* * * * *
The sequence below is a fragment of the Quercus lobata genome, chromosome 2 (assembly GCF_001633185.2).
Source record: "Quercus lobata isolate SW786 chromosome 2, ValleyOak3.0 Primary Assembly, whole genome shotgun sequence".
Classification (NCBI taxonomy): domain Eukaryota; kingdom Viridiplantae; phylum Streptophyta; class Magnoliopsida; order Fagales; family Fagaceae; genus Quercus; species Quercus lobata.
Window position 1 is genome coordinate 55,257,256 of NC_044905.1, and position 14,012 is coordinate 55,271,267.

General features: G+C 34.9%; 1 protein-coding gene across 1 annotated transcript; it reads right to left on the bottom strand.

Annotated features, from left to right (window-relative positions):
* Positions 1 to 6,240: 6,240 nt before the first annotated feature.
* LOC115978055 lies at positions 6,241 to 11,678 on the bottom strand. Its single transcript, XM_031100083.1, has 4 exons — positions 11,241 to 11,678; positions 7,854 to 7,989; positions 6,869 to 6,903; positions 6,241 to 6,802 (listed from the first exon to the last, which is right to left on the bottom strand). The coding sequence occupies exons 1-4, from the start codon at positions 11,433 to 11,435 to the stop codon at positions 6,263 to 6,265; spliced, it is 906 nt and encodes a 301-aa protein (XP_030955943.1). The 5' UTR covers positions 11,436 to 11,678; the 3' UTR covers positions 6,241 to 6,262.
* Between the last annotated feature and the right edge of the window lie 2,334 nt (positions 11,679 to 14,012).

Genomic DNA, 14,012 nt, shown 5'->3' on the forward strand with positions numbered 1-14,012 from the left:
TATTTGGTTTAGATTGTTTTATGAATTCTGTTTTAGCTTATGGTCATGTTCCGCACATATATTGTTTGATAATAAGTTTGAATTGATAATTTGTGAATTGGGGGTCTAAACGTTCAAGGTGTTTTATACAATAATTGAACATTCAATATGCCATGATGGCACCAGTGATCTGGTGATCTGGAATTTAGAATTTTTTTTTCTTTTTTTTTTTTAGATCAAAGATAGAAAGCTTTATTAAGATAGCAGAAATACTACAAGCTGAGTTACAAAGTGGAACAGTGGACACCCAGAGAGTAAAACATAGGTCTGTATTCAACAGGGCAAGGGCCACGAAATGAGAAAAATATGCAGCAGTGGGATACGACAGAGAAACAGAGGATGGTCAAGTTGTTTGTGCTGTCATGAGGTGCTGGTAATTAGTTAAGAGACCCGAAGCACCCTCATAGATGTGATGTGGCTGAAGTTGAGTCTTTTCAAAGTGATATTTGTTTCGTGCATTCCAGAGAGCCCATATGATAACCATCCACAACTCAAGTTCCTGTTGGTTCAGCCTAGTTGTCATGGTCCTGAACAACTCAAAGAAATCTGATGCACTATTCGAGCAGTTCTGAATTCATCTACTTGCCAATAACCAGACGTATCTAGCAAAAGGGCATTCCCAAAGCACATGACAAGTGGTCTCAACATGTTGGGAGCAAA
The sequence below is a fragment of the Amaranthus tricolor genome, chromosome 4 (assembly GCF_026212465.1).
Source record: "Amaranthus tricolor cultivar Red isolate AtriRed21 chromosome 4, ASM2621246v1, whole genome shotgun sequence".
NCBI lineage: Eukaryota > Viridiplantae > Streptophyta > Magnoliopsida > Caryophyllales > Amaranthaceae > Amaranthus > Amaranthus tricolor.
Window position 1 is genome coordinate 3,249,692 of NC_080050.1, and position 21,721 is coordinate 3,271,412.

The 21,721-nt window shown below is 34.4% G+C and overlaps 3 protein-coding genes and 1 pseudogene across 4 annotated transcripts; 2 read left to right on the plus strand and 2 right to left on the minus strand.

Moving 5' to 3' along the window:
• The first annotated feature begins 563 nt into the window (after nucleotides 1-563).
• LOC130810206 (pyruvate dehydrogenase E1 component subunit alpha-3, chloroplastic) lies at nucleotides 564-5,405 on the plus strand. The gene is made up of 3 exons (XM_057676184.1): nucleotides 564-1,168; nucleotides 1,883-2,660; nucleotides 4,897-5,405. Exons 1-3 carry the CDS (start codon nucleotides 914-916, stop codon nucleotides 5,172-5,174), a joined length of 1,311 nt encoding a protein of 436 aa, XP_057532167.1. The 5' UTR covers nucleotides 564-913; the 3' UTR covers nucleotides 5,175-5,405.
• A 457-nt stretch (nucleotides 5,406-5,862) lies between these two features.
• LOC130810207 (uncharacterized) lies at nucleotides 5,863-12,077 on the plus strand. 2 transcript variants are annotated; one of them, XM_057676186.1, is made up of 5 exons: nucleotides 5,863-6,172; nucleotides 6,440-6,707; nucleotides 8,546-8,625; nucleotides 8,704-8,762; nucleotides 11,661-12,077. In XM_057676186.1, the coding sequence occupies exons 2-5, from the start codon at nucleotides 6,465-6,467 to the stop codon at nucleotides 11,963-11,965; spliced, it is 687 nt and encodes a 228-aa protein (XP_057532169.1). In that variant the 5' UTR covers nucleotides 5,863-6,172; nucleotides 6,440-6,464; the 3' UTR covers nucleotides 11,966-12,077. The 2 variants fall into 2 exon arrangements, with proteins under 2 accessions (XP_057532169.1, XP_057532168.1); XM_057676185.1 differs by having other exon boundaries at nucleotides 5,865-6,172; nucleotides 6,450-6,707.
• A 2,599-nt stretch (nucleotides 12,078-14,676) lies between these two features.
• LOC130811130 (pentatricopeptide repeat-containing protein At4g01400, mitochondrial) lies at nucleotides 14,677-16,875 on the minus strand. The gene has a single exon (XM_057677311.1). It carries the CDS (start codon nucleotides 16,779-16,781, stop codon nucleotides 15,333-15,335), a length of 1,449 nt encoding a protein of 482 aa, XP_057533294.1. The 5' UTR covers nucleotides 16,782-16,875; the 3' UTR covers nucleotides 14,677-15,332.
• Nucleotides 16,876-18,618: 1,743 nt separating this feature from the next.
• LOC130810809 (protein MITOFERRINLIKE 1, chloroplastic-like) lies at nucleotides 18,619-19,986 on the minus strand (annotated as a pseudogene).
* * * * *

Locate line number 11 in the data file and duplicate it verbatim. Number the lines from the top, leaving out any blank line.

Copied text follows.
TATTTGGTTTAGATTGTTTTATGAATTCTGTTTTAGCTTATGGTCATGTTCCGCACATATATTGTTTGATAATAAGTTTGAATTGATAATTTGTGAATTGGGGGTCTAAACGTTCAAGGTGTTTTATACAATAATTGAACATTCAATATGCCATGATGGCACCAGTGATCTGGTGATCTGGAATTTAGAATTTTTTTTTCTTTTTTTTTTTTAGATCAAAGATAGAAAGCTTTATTAAGATAGCAGAAATACTACAAGCTGAGTTACAAAGTGGAACAGTGGACACCCAGAGAGTAAAACATAGGTCTGTATTCAACAGGGCAAGGGCCACGAAATGAGAAAAATATGCAGCAGTGGGATACGACAGAGAAACAGAGGATGGTCAAGTTGTTTGTGCTGTCATGAGGTGCTGGTAATTAGTTAAGAGACCCGAAGCACCCTCATAGATGTGATGTGGCTGAAGTTGAGTCTTTTCAAAGTGATATTTGTTTCGTGCATTCCAGAGAGCCCATATGATAACCATCCACAACTCAAGTTCCTGTTGGTTCAGCCTAGTTGTCATGGTCCTGAACAACTCAAAGAAATCTGATGCACTATTCGAGCAGTTCTGAATTCATCTACTTGCCAATAACCAGACGTATCTAGCAAAAGGGCATTCCCAAAGCACATGACAAGTGGTCTCAACATGTTGGGAGCAAA